Still Unkown: World Premieres of Stunning Music
Still: Summerland Zina Schiff, violin. Royal Scottish National Orchestra/Avlana Eisenberg Naxos 8.559867 Total Time: 60:03 Recording: ****/**** Performance: ****/****
Naxos’ American Classics series has been gifting advocates of this music a host of recordings mining some of the rich repertoire that has been relegated to mere mentions in music history. Music both from the earliest days of American music to more contemporary works have increased awareness of many ignored or neglected composers. The label was one of the first to get some of Florence Price’s music recorded and they have also brought to light a great deal of other music of African American composers. This is even more important with their ongoing recordings of music by the great William Grant Still (1895-1978). Still is often considered the “Dean of Afro-American Composers”. His music was at the forefront of the Harlem Renaissance and melds classical models with blues and jazz gestures as well as exploring the tradition of African American spirituals. He did this in a way that infused all those aspects into his own musical language and style creating a quite accessible collection of works that encompasses 5 symphonies, 9 operas, and many chamber pieces. His music was performed by conductors Pierre Monteux, Leopold Stokowski, Sir John Baribirolli and Arthur Fiedler. Many of his pieces certainly deserve to be taken up again by a new generation of conductors.
The current release is a compilation of a host of Still’s smaller orchestral works. Pieces that reflect on his contribution to the Americana trends of the 1930s and 1940s often reflecting African American culture. The miniatures here include a great blend of his compositional style and as one listens, there will likely be a wish that many of these pieces were far more often programmed. They tend to be beautifully lyrical works with engaging melodies and gorgeous harmonic writing. The sequencing here includes several brief pieces with some longer suites to delineate the programming.
Still’s work has a decided filmic quality to it at times and this quality should also enhance its appeal. This comes to the fore in the opening Can’t You Line Em (1940) which was premiered by the CBS Radio Orchestra for their American School of the Air. This commission by the network is a depiction of the construction gangs working on the railroad. It has a light quality with fun syncopations. The American Suite (c. 1918) is Still’s first symphonic piece which he sent originally to Frederick Stock, the famed Chicago Symphony conductor. The parts were rediscovered by his daughter in 1998 and Dana Paul Perna has helped create a performable score edition. Premiered by Stokowski and the Los Angeles Philharmonic in 1945, Fanfare for the 99th Fighter Squadron is one of the rare overtly patriotic works in Still’s oeuvre celebrating the service of the Tuskegee Airmen. Perhaps one of the most delightful of surprises is the 1957 Serenade. This lush work is certainly among the composer’s finest pieces with gorgeous writing across the orchestra and a beautiful melodic line. The cello writing makes this such a compelling piece with the harmonic shades adding to its engaging qualities. (Why it is not programmed—and recorded—more often is a travesty!) The album closes with rather unique piece commissioned to commemorate the 100th anniversary of Jean Sibelius’ birth. The Threnody: In Memory of Jean Sibelius (1965) is a fascinating piece with Still exploring some of the colorful writing of the Finnish composer integrated into his own musical language.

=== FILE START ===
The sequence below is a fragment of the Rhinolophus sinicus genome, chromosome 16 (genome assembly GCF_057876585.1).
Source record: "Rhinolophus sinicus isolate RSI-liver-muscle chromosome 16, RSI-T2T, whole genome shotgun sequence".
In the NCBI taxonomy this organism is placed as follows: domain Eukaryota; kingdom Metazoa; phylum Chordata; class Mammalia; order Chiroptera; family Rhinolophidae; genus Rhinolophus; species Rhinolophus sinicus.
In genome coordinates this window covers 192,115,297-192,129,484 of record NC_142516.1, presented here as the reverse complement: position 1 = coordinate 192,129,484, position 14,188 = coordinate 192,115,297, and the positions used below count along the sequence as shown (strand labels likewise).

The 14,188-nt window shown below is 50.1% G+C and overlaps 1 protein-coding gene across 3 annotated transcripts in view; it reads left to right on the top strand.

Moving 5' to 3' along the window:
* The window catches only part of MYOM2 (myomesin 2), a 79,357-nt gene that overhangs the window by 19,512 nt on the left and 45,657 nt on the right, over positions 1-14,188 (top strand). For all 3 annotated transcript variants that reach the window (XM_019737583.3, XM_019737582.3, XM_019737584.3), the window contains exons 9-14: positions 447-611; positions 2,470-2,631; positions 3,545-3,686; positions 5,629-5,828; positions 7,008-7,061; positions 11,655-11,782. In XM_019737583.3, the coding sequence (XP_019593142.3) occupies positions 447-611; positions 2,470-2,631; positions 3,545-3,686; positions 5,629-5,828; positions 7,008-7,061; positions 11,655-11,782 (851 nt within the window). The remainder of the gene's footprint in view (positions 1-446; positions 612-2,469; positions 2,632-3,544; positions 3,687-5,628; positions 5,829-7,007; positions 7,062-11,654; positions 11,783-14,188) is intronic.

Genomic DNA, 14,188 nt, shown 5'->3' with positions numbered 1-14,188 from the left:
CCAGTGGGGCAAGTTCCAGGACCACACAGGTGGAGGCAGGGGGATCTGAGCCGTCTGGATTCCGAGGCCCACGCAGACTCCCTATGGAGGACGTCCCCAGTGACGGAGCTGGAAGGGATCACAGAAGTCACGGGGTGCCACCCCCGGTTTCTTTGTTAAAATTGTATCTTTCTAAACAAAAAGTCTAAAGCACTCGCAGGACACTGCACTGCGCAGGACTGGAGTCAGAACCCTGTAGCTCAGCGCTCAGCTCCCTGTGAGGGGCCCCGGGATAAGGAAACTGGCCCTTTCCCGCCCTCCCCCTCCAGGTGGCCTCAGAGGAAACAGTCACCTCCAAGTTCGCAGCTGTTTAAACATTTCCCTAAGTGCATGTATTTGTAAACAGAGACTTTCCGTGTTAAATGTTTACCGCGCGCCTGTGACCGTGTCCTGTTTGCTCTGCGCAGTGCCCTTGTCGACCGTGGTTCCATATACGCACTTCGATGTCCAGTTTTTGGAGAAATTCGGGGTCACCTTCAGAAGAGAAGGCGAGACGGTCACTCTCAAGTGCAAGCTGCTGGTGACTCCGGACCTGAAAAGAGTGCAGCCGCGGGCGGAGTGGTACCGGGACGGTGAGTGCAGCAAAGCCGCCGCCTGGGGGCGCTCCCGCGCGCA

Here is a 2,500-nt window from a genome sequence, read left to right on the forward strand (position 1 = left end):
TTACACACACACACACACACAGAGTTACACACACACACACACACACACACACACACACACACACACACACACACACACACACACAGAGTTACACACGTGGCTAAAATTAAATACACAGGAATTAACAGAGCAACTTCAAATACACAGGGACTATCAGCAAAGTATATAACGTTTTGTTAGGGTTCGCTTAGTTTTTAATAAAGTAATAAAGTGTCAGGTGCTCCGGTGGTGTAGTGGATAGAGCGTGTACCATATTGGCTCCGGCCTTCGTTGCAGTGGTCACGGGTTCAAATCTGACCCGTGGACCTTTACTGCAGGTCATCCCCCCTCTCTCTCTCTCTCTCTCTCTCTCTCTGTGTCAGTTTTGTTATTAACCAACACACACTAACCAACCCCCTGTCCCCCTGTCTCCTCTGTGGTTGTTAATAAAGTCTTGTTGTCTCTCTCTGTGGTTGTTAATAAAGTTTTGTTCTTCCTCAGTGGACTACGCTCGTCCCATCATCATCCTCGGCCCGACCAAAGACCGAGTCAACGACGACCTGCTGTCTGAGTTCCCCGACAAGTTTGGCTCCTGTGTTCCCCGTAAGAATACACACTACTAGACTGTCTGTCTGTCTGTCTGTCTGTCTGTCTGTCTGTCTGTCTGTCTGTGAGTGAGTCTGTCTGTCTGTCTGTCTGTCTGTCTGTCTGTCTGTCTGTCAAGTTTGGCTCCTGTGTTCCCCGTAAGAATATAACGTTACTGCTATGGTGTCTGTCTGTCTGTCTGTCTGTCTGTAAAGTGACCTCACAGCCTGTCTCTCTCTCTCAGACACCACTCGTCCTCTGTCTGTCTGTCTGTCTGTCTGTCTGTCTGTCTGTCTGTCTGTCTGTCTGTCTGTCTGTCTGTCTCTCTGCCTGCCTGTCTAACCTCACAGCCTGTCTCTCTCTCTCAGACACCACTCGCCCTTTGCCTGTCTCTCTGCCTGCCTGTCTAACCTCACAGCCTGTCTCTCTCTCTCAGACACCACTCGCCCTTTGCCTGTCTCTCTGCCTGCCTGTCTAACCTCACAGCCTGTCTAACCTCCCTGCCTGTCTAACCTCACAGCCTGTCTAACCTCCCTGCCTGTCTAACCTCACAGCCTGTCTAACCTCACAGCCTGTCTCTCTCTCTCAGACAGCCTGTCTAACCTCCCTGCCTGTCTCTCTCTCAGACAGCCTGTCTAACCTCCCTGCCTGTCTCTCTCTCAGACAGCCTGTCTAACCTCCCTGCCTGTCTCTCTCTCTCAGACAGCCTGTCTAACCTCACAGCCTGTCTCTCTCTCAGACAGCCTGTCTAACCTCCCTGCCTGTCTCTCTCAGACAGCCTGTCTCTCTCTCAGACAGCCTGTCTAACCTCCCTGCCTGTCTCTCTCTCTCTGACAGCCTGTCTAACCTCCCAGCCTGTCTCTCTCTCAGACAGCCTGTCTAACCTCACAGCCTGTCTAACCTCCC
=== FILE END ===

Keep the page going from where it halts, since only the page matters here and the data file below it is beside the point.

Violinist Zina Schiff is featured in three shorter pieces and a three-movement suite here. Her gorgeous lyricism provides the contrast to the opening number “Summerland” which is a wonderful arrangement Still made from the piano suite 3 Visions (1936). Here one can marvel in the orchestral colors he pulls from the orchestra. A bassoon and violin duet is particularly compelling here. Quit Dat Fool’nish (1936) is another piano work presented here in a new arrangement for this recording. Dana Paul Perna captures the orchestral style of Still well in this jazzy number (one might think it came from a comedy of the era). Pastorella (1946) sits in that category of musical landscape painting of America. Still’s work is a sort of tone poem moving us through California. This is a version for violin and orchestra. It features some striking harmony and orchestral color as well with moments that seem almost Korngoldian. The other work here is a Violin Suite (1943) that takes its inspiration from three art works by African Americans. These had all been mentioned in Alain Lock’es The Negro in Art and Still’s piece is inspired by them. Here he translates into music the visual aspects of these three pieces in often stunning music.
The RSNO is captured in a really full sound that makes these recordings a real pleasure to listen to as well. The album lists these as “world premiere recordings” (itself some what sad but hopefully it will encourage these works to gain more attention now!) and there is a sense that everyone is involved in something quite special. Conductor Avlana Eisenberg guides and shapes this music with great conviction and with great attention to articulation and detail. The recordings were made back in 2018 and for whatever reason have only just now appeared on this excellent new release.
The current album provides a nice snapshot of Still’s lyrical writing and orchestral skill. There are a host of gems here and while one might hear a bit of that Hollywood film style of the era as a distant echo, it only increases ones appreciation even more for these miniatures and the performances. Grab this release now and toss in the earlier releases of the Still symphonies that Naxos has so far released. It will lead to hours of great music and deep reflection as to why this music still languishes mostly forgotten.